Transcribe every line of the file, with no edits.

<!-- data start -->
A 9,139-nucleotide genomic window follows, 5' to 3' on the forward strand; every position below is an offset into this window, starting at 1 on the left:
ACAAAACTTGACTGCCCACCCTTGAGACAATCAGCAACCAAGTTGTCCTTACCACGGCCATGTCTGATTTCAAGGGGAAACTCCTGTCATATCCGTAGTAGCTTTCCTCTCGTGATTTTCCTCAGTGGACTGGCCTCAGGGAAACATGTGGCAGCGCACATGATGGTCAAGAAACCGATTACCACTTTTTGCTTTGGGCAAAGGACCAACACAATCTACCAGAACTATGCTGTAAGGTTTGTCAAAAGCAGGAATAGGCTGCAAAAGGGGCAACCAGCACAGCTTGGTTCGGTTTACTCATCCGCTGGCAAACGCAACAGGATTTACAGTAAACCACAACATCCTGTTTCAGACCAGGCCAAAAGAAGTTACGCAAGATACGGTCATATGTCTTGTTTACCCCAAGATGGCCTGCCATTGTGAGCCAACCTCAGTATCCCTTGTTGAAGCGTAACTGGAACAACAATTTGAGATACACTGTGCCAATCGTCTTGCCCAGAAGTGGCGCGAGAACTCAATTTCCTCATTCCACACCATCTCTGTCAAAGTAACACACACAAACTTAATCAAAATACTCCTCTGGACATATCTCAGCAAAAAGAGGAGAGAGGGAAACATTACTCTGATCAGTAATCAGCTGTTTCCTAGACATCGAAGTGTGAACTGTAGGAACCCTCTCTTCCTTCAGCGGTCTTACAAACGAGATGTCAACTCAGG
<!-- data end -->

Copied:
A 9,139-nucleotide genomic window follows, 5' to 3' on the forward strand; every position below is an offset into this window, starting at 1 on the left:
ACAAAACTTGACTGCCCACCCTTGAGACAATCAGCAACCAAGTTGTCCTTACCACGGCCATGTCTGATTTCAAGGGGAAACTCCTGTCATATCCGTAGTAGCTTTCCTCTCGTGATTTTCCTCAGTGGACTGGCCTCAGGGAAACATGTGGCAGCGCACATGATGGTCAAGAAACCGATTACCACTTTTTGCTTTGGGCAAAGGACCAACACAATCTACCAGAACTATGCTGTAAGGTTTGTCAAAAGCAGGAATAGGCTGCAAAAGGGGCAACCAGCACAGCTTGGTTCGGTTTACTCATCCGCTGGCAAACGCAACAGGATTTACAGTAAACCACAACATCCTGTTTCAGACCAGGCCAAAAGAAGTTACGCAAGATACGGTCATATGTCTTGTTTACCCCAAGATGGCCTGCCATTGTGAGCCAACCTCAGTATCCCTTGTTGAAGCGTAACTGGAACAACAATTTGAGATACACTGTGCCAATCGTCTTGCCCAGAAGTGGCGCGAGAACTCAATTTCCTCATTCCACACCATCTCTGTCAAAGTAACACACACAAACTTAATCAAAATACTCCTCTGGACATATCTCAGCAAAAAGAGGAGAGAGGGAAACATTACTCTGATCAGTAATCAGCTGTTTCCTAGACATCGAAGTGTGAACTGTAGGAACCCTCTCTTCCTTCAGCGGTCTTACAAACGAGATGTCAACTCAGG